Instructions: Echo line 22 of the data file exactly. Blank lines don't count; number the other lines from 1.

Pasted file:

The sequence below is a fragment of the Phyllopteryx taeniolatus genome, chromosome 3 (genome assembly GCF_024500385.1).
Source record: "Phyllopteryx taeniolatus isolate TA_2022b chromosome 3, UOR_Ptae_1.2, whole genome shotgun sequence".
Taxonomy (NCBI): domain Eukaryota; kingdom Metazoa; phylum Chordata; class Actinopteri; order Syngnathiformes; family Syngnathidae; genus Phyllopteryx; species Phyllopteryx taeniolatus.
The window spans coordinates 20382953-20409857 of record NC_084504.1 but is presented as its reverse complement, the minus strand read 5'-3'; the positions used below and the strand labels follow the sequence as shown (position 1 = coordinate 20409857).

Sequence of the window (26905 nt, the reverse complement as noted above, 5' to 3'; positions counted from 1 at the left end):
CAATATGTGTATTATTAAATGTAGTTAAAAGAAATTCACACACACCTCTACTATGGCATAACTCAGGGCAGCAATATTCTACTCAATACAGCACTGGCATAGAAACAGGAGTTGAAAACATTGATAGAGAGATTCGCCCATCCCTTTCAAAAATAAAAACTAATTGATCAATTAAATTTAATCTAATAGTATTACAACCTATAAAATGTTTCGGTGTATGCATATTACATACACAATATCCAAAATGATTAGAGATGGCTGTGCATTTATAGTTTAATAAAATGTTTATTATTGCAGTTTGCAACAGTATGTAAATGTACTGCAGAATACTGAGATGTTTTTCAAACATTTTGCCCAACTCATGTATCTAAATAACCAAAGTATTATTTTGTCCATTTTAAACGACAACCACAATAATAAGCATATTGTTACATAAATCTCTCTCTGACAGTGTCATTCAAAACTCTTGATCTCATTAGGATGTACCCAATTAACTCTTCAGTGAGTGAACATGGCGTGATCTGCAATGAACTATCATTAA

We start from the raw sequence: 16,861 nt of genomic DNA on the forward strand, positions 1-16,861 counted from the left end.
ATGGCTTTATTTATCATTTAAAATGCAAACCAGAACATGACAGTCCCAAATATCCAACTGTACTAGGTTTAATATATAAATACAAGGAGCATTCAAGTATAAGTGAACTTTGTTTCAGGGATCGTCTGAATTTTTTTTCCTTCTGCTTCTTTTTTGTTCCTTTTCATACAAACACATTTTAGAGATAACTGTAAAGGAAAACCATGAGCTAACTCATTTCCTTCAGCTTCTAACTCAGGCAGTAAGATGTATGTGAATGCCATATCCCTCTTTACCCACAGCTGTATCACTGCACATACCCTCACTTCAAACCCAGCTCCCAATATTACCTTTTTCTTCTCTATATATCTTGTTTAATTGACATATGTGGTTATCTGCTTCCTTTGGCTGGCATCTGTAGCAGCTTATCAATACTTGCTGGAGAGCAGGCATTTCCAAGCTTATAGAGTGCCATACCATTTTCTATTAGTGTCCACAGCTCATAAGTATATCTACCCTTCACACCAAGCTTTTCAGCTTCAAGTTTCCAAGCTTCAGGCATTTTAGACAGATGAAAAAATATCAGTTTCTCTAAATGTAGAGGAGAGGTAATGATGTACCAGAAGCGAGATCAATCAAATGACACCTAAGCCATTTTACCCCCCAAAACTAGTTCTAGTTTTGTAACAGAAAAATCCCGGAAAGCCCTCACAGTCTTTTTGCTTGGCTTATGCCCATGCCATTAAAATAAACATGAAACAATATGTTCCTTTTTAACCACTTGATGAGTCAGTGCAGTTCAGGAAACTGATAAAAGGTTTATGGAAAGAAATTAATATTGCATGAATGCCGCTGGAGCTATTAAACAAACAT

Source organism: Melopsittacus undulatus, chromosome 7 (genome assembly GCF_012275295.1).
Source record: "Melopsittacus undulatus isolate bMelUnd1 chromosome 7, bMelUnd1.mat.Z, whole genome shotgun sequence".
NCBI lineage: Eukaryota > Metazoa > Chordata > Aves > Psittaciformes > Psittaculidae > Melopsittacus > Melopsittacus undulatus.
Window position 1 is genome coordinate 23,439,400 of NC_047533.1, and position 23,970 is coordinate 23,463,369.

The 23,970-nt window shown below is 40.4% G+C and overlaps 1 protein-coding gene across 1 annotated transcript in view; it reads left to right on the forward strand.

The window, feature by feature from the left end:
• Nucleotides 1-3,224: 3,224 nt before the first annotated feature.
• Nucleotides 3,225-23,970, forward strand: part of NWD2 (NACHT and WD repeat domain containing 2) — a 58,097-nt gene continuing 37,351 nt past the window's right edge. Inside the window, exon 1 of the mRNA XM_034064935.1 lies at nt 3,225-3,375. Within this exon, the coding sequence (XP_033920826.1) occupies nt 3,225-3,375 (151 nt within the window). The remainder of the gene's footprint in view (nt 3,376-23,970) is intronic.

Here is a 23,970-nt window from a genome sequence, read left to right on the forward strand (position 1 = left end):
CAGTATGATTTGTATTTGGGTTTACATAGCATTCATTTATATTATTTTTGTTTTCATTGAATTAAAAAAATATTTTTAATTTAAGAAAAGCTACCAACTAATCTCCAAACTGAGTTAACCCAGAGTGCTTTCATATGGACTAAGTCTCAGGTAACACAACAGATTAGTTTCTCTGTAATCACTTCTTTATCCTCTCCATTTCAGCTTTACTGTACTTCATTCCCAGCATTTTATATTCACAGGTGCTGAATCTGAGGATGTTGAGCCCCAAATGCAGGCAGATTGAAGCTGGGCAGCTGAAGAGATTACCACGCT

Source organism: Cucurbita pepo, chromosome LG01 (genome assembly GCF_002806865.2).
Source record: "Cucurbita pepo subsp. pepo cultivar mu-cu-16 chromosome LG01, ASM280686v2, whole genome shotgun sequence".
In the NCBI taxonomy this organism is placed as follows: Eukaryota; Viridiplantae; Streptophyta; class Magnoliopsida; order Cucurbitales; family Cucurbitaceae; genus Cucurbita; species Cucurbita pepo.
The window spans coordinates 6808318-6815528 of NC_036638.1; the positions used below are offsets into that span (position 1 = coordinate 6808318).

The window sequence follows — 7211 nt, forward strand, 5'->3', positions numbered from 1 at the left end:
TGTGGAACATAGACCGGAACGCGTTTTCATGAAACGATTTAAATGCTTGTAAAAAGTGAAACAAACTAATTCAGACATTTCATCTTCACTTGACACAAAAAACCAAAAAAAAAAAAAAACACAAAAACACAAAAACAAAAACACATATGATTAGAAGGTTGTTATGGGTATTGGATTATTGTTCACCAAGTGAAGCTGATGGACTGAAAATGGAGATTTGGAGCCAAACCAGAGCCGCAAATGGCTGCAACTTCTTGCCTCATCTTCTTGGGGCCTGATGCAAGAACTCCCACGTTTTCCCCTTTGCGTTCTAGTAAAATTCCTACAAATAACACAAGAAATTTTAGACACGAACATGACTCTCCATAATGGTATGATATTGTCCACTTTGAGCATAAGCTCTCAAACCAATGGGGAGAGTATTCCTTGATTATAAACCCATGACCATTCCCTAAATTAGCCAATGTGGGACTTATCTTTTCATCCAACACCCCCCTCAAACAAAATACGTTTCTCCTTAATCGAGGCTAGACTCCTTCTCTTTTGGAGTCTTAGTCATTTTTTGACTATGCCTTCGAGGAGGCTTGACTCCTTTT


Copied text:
The window spans coordinates 6808318-6815528 of NC_036638.1; the positions used below are offsets into that span (position 1 = coordinate 6808318).